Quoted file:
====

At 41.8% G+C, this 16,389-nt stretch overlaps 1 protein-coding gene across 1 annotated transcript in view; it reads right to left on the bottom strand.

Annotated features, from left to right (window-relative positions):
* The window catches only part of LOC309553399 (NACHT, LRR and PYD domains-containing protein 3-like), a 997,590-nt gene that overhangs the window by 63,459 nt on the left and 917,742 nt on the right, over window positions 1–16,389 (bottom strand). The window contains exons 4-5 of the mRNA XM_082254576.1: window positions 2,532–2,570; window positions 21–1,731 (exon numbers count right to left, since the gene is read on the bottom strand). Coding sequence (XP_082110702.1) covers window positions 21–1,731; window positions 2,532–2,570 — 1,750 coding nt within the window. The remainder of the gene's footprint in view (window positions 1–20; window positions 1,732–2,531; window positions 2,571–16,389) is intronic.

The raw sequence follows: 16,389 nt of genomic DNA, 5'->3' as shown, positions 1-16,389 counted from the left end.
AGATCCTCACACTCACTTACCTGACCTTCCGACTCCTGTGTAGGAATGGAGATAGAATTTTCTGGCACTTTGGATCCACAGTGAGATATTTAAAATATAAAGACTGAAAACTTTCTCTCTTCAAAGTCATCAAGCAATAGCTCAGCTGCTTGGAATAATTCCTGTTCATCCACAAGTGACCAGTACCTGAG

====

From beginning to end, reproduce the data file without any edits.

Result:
At 41.8% G+C, this 16,389-nt stretch overlaps 1 protein-coding gene across 1 annotated transcript in view; it reads right to left on the bottom strand.

Annotated features, from left to right (window-relative positions):
* The window catches only part of LOC309553399 (NACHT, LRR and PYD domains-containing protein 3-like), a 997,590-nt gene that overhangs the window by 63,459 nt on the left and 917,742 nt on the right, over window positions 1–16,389 (bottom strand). The window contains exons 4-5 of the mRNA XM_082254576.1: window positions 2,532–2,570; window positions 21–1,731 (exon numbers count right to left, since the gene is read on the bottom strand). Coding sequence (XP_082110702.1) covers window positions 21–1,731; window positions 2,532–2,570 — 1,750 coding nt within the window. The remainder of the gene's footprint in view (window positions 1–20; window positions 1,732–2,531; window positions 2,571–16,389) is intronic.

The raw sequence follows: 16,389 nt of genomic DNA, 5'->3' as shown, positions 1-16,389 counted from the left end.
AGATCCTCACACTCACTTACCTGACCTTCCGACTCCTGTGTAGGAATGGAGATAGAATTTTCTGGCACTTTGGATCCACAGTGAGATATTTAAAATATAAAGACTGAAAACTTTCTCTCTTCAAAGTCATCAAGCAATAGCTCAGCTGCTTGGAATAATTCCTGTTCATCCACAAGTGACCAGTACCTGAG